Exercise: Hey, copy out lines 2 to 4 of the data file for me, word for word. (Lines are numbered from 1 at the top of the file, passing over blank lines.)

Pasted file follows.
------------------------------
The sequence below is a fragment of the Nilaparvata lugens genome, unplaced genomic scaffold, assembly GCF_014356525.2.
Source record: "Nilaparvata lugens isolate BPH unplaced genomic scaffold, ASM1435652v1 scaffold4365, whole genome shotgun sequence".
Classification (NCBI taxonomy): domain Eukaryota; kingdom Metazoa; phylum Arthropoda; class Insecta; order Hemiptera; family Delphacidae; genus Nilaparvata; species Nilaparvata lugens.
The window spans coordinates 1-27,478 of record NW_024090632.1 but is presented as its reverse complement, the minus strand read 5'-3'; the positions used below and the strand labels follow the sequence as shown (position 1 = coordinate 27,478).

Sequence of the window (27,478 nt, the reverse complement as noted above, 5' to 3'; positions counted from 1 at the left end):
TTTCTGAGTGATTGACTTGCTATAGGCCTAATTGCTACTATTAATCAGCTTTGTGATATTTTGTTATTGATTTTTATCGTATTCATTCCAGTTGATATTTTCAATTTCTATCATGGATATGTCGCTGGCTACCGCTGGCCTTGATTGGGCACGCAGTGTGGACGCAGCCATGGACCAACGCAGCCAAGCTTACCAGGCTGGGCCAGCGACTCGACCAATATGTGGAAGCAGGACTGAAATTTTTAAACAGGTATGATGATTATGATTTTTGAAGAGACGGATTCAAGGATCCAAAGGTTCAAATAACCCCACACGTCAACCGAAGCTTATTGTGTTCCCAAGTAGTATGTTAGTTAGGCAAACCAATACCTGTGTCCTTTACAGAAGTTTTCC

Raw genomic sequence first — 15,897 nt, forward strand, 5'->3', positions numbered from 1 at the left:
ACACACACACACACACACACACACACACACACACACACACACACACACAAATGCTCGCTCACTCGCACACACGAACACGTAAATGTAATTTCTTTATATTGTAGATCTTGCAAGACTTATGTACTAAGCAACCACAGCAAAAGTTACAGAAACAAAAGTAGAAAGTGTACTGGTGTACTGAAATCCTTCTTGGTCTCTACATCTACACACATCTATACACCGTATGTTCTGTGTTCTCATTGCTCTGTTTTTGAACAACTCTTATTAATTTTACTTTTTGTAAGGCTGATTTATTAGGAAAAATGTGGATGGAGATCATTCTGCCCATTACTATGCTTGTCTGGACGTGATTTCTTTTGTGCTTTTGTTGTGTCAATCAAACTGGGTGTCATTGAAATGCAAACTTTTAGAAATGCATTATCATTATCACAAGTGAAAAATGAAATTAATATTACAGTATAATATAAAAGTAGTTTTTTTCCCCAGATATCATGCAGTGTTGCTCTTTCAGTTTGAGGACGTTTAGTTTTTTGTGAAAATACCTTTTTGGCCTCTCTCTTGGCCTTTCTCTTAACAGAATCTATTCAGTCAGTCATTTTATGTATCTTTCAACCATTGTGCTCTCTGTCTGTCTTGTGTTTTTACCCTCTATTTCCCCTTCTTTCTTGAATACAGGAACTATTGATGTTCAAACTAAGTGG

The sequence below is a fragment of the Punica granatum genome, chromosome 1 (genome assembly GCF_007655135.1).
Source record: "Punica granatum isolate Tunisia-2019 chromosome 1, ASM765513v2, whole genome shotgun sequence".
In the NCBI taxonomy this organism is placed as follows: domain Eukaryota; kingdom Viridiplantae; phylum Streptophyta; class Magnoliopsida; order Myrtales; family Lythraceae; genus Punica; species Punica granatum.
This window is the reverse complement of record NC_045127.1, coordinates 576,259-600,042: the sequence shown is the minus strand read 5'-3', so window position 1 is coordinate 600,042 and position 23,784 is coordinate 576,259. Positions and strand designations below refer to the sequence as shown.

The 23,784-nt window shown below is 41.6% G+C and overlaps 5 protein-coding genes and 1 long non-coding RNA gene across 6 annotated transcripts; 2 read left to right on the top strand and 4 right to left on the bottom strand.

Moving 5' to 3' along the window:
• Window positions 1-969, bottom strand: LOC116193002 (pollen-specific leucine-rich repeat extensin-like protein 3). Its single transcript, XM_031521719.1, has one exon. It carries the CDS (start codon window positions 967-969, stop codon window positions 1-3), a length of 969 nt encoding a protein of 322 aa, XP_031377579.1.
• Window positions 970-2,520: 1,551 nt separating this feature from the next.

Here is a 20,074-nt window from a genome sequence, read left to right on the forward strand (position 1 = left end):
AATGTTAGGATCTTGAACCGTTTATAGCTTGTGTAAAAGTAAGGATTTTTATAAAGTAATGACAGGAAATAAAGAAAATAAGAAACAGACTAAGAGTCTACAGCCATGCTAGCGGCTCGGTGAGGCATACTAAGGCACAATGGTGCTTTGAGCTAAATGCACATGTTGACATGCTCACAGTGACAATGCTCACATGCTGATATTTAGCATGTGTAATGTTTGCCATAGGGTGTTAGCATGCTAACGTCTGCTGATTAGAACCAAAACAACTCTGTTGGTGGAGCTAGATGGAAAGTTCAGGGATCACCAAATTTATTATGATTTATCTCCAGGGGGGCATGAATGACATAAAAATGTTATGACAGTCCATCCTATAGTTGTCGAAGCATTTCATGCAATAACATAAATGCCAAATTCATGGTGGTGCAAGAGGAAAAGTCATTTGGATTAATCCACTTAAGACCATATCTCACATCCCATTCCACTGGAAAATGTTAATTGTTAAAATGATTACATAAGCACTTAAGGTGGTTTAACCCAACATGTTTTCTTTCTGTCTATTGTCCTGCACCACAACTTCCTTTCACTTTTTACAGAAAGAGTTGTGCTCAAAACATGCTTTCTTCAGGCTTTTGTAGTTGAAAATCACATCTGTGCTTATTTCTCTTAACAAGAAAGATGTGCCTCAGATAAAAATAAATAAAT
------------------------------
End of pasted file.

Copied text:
Source record: "Nilaparvata lugens isolate BPH unplaced genomic scaffold, ASM1435652v1 scaffold4365, whole genome shotgun sequence".
Classification (NCBI taxonomy): domain Eukaryota; kingdom Metazoa; phylum Arthropoda; class Insecta; order Hemiptera; family Delphacidae; genus Nilaparvata; species Nilaparvata lugens.
The window spans coordinates 1-27,478 of record NW_024090632.1 but is presented as its reverse complement, the minus strand read 5'-3'; the positions used below and the strand labels follow the sequence as shown (position 1 = coordinate 27,478).